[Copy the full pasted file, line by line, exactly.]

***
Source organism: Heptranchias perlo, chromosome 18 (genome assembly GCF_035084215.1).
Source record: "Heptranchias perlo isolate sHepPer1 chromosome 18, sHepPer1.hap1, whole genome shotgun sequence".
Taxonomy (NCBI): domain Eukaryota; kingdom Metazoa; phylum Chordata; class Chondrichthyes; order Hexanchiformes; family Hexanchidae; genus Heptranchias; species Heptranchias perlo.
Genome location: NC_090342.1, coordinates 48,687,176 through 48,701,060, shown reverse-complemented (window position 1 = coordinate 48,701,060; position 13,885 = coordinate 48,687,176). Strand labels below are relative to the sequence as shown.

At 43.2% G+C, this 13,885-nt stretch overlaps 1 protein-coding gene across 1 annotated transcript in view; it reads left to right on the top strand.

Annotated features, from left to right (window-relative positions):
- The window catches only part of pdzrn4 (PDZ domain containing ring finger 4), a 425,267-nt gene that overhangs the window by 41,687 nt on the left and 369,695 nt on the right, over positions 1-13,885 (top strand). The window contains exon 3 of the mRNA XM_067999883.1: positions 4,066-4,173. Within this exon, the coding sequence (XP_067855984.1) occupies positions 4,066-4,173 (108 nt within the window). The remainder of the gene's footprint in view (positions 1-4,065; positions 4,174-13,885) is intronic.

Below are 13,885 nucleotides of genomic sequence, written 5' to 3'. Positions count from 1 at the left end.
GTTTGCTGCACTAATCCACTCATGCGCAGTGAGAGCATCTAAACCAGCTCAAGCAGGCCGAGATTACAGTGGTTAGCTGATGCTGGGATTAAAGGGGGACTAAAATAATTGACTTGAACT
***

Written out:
Source organism: Heptranchias perlo, chromosome 18 (genome assembly GCF_035084215.1).
Source record: "Heptranchias perlo isolate sHepPer1 chromosome 18, sHepPer1.hap1, whole genome shotgun sequence".
Taxonomy (NCBI): domain Eukaryota; kingdom Metazoa; phylum Chordata; class Chondrichthyes; order Hexanchiformes; family Hexanchidae; genus Heptranchias; species Heptranchias perlo.
Genome location: NC_090342.1, coordinates 48,687,176 through 48,701,060, shown reverse-complemented (window position 1 = coordinate 48,701,060; position 13,885 = coordinate 48,687,176). Strand labels below are relative to the sequence as shown.

At 43.2% G+C, this 13,885-nt stretch overlaps 1 protein-coding gene across 1 annotated transcript in view; it reads left to right on the top strand.

Annotated features, from left to right (window-relative positions):
- The window catches only part of pdzrn4 (PDZ domain containing ring finger 4), a 425,267-nt gene that overhangs the window by 41,687 nt on the left and 369,695 nt on the right, over positions 1-13,885 (top strand). The window contains exon 3 of the mRNA XM_067999883.1: positions 4,066-4,173. Within this exon, the coding sequence (XP_067855984.1) occupies positions 4,066-4,173 (108 nt within the window). The remainder of the gene's footprint in view (positions 1-4,065; positions 4,174-13,885) is intronic.

Below are 13,885 nucleotides of genomic sequence, written 5' to 3'. Positions count from 1 at the left end.
GTTTGCTGCACTAATCCACTCATGCGCAGTGAGAGCATCTAAACCAGCTCAAGCAGGCCGAGATTACAGTGGTTAGCTGATGCTGGGATTAAAGGGGGACTAAAATAATTGACTTGAACT